Women of Influence: City should feel proud

As you probably noticed on page 2 of this issue, one of the Business Journal’s most popular traditions is continuing beyond our change of ownership three months ago.

That tradition, of course, is the Women of Influence honors, with the 2012 winners to be recognized at a special luncheon event on Thursday, Sept. 20, at Cheyenne Mountain Resort.

We have made one significant change to the format this year, actually, more like going back to the future. In the past few years, Women of Influence had grown — or perhaps we should say exploded — from a dozen or so honorees to 30 and a whopping 40 at a time.

Certainly, one could make the argument that Colorado Springs and the Pikes Peak region have plenty enough influential women to justify choosing 40 a year. But that would mean a good-sized number of repeat winners from previous years.

We also have heard from numerous people in the community — including a few previous honorees — saying that perhaps 40 was too many. The winners were as appreciative as ever, but with 40 sharing the stage (and the limited time) instead of 10 or 12, it was hard to make sure that everyone shared the full, appropriate experience.

Our solution: We’ll be honoring a baker’s dozen of 13 incredible women this year, none of whom have been recognized previously. And that’s intentional.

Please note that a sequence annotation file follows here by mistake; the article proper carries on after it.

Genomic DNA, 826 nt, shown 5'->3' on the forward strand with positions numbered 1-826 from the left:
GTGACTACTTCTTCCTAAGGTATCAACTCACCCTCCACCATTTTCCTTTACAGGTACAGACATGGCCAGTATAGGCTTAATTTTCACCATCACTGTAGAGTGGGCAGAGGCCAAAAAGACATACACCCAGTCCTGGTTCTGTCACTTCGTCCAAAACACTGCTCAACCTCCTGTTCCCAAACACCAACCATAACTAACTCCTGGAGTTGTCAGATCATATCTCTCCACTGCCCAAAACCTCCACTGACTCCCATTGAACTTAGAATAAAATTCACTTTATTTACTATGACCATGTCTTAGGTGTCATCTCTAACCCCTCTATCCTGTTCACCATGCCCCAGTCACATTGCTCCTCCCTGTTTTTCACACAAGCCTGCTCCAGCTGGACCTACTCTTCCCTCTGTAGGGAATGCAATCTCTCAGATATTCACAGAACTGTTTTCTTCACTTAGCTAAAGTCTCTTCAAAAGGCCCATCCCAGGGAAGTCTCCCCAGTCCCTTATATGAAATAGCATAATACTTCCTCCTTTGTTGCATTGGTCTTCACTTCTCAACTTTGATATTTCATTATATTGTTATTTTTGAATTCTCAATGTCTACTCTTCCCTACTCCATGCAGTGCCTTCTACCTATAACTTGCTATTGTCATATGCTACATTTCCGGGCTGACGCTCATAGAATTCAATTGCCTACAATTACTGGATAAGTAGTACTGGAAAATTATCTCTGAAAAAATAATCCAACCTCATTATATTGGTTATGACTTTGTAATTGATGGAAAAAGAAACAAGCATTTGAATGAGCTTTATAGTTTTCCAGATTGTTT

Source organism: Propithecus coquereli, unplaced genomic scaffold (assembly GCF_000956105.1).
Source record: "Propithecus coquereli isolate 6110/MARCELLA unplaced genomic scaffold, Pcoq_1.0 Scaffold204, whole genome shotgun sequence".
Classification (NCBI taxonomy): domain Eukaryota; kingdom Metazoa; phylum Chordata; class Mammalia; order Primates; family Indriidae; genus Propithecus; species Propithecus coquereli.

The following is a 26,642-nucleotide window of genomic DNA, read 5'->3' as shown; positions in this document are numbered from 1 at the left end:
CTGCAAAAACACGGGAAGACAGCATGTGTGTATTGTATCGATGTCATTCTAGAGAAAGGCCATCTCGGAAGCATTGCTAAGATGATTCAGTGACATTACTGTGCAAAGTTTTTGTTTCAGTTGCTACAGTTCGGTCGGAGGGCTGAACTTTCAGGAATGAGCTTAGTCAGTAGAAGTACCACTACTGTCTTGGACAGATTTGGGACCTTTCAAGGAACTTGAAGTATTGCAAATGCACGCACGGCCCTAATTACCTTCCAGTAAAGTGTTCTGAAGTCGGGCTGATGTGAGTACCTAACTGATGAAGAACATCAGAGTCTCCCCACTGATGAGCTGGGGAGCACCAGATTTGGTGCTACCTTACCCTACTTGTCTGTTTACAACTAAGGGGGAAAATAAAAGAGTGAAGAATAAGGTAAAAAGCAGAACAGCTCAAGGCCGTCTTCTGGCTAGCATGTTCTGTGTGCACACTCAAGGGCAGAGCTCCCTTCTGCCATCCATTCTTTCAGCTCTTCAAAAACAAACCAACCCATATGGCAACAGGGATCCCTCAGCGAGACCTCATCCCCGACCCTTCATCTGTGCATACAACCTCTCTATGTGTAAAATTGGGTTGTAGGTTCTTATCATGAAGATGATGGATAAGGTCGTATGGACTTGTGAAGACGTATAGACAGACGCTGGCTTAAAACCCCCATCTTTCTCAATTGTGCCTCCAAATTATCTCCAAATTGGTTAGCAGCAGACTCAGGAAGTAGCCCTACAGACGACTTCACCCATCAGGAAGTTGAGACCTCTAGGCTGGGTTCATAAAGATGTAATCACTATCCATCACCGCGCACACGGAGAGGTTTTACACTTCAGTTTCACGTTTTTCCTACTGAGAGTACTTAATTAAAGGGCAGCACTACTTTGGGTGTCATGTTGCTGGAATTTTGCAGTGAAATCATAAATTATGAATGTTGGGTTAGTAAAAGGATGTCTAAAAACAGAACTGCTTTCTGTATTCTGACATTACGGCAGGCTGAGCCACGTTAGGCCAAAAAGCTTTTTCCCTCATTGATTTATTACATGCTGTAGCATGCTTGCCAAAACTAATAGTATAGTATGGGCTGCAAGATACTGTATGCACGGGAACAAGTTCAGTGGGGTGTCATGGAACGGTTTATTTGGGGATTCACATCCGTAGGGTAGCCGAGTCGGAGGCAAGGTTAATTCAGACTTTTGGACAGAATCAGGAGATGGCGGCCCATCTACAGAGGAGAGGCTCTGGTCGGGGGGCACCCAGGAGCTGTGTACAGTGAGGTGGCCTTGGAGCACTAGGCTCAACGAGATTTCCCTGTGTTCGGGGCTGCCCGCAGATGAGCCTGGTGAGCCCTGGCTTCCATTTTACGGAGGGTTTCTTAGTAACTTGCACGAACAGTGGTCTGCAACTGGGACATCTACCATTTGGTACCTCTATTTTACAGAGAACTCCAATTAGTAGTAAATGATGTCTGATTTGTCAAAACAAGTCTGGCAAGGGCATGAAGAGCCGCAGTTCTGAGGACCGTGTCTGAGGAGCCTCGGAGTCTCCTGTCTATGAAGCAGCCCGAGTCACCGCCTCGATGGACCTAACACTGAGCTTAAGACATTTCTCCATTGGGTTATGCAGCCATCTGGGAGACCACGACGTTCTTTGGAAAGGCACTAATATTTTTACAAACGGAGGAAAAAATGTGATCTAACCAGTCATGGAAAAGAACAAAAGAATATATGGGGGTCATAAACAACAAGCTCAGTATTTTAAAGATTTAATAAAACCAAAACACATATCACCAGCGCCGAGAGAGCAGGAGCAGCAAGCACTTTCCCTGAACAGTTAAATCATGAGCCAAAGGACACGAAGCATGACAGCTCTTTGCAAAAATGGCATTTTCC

Of course, the selections weren’t easy, in part because we would rather not have repeat winners any longer, except perhaps in extreme circumstances. The reason: Once you’re a Woman of Influence, you’re part of a special sorority for life, not just until the next September.

Instead, every year starting now, we’ll be sure to turn the event into a reunion of sorts — introducing and applauding every previous winner in attendance. We also will have the opportunity to mention how past Women of Influence continue to make a difference every year. For example, one of last year’s winners, Sandi Yukman, was honored primarily for her efforts with Colorado Springs Utilities. Nobody knew how her leadership on the county’s wildland firefighting team would come into play with the Waldo Canyon fire.

In some cases, being named to this group serves as a career award for years, even decades, of community leadership and dedicated involvement. That’s the case now with Carolyn Kruse and Lisa Lyden. Others obviously have prominent positions in businesses as well as charity work, including Robin Roberts, Carrie Perkins, Shawnee Huckstep, Christina Baker and Judy Kaltenbacher. Being dedicated activists or nonprofit volunteers brought Martha Marzolf and Rosemary Harris Lytle into the spotlight, and being Colorado College’s new president obviously made Jill Tiefenthaler worthy.

Then, of course, we have those who suddenly found themselves assuming highly influential roles for unusual reasons. But nobody can question how they have responded, which explains why Jerri Marr of the U.S. Forest Service and the “first lady” of Colorado Springs, Suzi Bach, are being honored.

The beauty is this program is that there is no ranking the winners. From first to 13th, they are all equal. On Sept. 20, please join us in making sure they know how special they truly are.